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Updated on March 3, 2011

The law of demand state that, other things being equal, the amount of a product consumers are willing and able to purchase, during some period of time varies inversely with the price of that product. In other words, as price increases, quantity demanded falls and vice versa, other things being equal. Price elasticity of demand is concerned with the extent to which quantity demanded responds to changes in the own price of the commodity. By definition therefore, price elasticity of demand is the degree of responsiveness of quantity demanded of a commodity to changes in the price of that commodity.

It is calculated by dividing the proportionate (percentage) change in quantity demanded by the corresponding proportionate (percentage) change in the commodity’s own price. Using formula:

Price elasticity of demand (Ped) = ( ∆Qd /Qd1 ) ÷ ( ∆P/P1 ) where ∆Qd and ∆P are change in quantity demanded and change in price respectively while Qd1 and P1 are initial quantity demanded and initial price respectively. Rearranging, price elasticity of demand, ped = (∆Qd / ∆P) × (P1 / Qd1 ). A calculated value for price elasticity of demand must be negative. This is because of the inverse relationship between price and quantity demanded. When price elasticity of demand is calculated using the above formula, an answer in absolute terms (ignoring the negative sign), and greater than one (1) means the demand for the commodity in question is elastic or fairly elastic. The demand for a product is elastic when a certain percentage change in its price results in a greater percentage change in its quantity demanded. When an absolute value between zero (0 ) and one (1 ) is obtained, it means the demand is inelastic or fairly inelastic. Demand is said to be inelastic for a commodity, when a certain percentage change in price of that product results in a less than a percentage change in quantity demanded.

To illustrate, let us assume two commodities, A and B. Given that price of each commodity was initially $10. Price of both commodities increase to $12, resulting in a drop in quantity demanded of A from 28 to 20. In the case of good B, assume the quantity demanded decreased from 21 to 20.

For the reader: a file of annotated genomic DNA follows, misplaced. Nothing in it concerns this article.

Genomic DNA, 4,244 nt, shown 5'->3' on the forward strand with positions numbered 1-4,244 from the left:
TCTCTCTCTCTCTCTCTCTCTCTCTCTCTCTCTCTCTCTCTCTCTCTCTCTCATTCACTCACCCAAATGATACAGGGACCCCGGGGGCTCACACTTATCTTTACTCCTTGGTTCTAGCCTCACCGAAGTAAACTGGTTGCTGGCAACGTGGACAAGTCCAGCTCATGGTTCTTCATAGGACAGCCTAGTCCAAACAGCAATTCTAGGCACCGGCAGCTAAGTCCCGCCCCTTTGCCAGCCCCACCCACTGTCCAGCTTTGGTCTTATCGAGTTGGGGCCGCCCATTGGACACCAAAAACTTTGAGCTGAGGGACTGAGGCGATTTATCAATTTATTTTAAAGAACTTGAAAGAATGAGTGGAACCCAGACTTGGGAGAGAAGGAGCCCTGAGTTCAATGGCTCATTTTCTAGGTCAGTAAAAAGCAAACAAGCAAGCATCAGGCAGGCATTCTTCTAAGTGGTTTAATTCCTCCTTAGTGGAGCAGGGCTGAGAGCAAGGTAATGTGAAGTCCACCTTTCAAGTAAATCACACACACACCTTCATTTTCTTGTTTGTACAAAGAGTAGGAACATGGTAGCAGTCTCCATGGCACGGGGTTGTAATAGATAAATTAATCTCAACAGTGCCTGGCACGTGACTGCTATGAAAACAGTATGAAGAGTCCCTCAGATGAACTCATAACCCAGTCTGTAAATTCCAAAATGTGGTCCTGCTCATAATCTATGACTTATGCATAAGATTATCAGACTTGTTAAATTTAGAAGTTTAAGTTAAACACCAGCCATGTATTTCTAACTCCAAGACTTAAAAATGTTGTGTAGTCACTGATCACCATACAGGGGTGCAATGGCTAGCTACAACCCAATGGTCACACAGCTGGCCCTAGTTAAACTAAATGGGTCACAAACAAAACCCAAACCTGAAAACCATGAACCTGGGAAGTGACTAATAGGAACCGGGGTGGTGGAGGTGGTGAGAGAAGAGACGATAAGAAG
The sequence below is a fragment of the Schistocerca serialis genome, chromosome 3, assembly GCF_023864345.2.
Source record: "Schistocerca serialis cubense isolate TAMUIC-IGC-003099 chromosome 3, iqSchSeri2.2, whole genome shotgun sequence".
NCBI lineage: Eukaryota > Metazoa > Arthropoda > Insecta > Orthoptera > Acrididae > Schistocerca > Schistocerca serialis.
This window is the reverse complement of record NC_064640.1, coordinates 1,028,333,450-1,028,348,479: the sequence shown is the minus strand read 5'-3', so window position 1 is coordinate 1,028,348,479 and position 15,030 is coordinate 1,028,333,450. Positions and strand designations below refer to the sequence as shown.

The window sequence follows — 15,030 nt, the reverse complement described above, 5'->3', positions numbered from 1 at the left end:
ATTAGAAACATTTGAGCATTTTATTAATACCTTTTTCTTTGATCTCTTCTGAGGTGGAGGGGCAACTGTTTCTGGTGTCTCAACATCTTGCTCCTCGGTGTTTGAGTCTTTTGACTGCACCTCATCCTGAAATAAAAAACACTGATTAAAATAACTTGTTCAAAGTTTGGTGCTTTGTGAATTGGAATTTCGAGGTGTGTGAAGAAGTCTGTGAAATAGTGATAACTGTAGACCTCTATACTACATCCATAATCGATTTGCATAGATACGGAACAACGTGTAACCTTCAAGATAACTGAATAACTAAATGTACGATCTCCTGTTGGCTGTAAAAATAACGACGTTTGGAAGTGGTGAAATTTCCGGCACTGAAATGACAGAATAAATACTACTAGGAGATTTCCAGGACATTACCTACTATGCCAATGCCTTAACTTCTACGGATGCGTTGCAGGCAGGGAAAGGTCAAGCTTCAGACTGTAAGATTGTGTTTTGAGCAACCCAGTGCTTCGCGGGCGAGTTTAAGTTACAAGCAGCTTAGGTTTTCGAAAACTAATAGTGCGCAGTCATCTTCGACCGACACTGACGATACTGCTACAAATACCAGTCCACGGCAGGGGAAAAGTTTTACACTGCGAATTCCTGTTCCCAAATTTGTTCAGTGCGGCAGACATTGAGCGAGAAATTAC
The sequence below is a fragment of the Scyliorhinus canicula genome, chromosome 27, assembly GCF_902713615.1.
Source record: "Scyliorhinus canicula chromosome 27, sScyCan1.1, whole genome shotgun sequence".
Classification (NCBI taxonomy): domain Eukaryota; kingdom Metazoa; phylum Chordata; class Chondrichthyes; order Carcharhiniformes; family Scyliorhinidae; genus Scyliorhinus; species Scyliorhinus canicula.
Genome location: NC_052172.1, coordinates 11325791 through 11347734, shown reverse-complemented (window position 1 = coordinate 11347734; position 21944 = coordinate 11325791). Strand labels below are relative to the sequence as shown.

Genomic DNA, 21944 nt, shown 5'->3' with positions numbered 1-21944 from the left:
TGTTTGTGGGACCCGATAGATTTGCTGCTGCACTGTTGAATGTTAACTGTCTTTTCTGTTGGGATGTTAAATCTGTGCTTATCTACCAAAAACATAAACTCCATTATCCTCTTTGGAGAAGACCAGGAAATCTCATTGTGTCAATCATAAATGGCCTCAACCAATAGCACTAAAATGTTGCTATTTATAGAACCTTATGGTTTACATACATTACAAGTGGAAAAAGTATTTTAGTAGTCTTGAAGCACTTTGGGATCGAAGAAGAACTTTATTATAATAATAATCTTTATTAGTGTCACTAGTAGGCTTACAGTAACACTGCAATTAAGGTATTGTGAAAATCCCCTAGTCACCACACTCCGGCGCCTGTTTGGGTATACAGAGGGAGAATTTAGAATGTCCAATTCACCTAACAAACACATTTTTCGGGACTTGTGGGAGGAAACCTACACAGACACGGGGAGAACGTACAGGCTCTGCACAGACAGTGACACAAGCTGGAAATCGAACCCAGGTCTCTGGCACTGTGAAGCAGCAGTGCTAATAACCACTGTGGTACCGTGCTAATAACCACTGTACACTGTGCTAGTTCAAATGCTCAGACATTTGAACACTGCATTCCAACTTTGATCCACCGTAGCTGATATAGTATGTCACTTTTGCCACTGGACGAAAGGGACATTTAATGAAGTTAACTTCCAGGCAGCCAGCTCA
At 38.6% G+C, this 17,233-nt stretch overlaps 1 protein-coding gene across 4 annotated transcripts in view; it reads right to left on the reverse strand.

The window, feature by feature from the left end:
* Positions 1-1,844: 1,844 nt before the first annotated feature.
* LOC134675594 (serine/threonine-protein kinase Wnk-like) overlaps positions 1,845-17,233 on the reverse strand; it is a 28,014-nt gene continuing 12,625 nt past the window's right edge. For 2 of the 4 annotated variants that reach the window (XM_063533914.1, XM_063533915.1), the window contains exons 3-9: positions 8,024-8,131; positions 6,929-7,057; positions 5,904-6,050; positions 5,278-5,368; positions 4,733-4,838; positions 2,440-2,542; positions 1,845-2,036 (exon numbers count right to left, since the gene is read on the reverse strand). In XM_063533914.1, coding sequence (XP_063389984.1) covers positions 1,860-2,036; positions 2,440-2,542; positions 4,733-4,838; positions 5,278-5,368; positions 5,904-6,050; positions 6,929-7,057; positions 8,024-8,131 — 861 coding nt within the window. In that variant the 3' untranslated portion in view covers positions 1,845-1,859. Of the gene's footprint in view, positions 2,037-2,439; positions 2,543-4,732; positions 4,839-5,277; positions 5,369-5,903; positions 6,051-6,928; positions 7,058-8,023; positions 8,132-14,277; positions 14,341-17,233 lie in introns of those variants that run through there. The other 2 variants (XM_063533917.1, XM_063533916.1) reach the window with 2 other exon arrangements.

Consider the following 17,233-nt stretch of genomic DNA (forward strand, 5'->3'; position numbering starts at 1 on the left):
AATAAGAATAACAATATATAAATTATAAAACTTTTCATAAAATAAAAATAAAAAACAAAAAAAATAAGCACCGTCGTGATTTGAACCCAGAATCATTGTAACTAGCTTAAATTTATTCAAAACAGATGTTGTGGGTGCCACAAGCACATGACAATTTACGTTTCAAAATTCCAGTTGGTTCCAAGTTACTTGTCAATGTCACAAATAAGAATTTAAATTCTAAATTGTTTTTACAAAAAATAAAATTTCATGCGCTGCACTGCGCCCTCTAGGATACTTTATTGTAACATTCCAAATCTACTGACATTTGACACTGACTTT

For commodity A, ∆Qd = 20 – 28 = -8 (new quantity demanded of A minus initial quantity demanded of A) and the corresponding change in price is ∆P = $12 - $10 = $2. Therefore for commodity A,

Ped = (-8/$2) × ($10 / 28 ) = -1.43. By the explanation provided above this result means the demand is elastic for commodity A.

Following the same explanation, for commodity B,

Ped = (-1/$2) × ($10/21) = -0.24. This result, however, means the demand is inelastic. The elasticity values obtained by using the above formula, pertains to calculating price elasticity of demand at particular prices, that is, at their initial prices. In other words, this approach provides price elasticity measure at specific points (not within a range of price change). There is an approach that takes the average of the initial price and the new price as well as the initial quantity demanded and the new quantity demanded. This is the arc elasticity approach. Using this approach, price elasticity of demand formula is:

Ped = (∆Qd /∆P) × (P1 + P2 )/ (Qd1 + Qd2 ) where P2 and Qd2 are new price and new quantity demanded respectively. Using the arc elasticity concept, price elasticity of demand for commodity A is:

Ped = (-8/$2) × ($10 + $12)/( 28 +20 ) = -1.83. The elasticity status of commodity A is still the same i.e. the demand is still elastic and this is normally the case even if the arc elasticity formula is used. This approach has given us additional information that the demand for commodity A is more elastic than we thought. This approach, by taking the average of prices and quantities provide a more reliable measure of elasticity of demand. Therefore unless otherwise requested, the arc elasticity measure is recommended.


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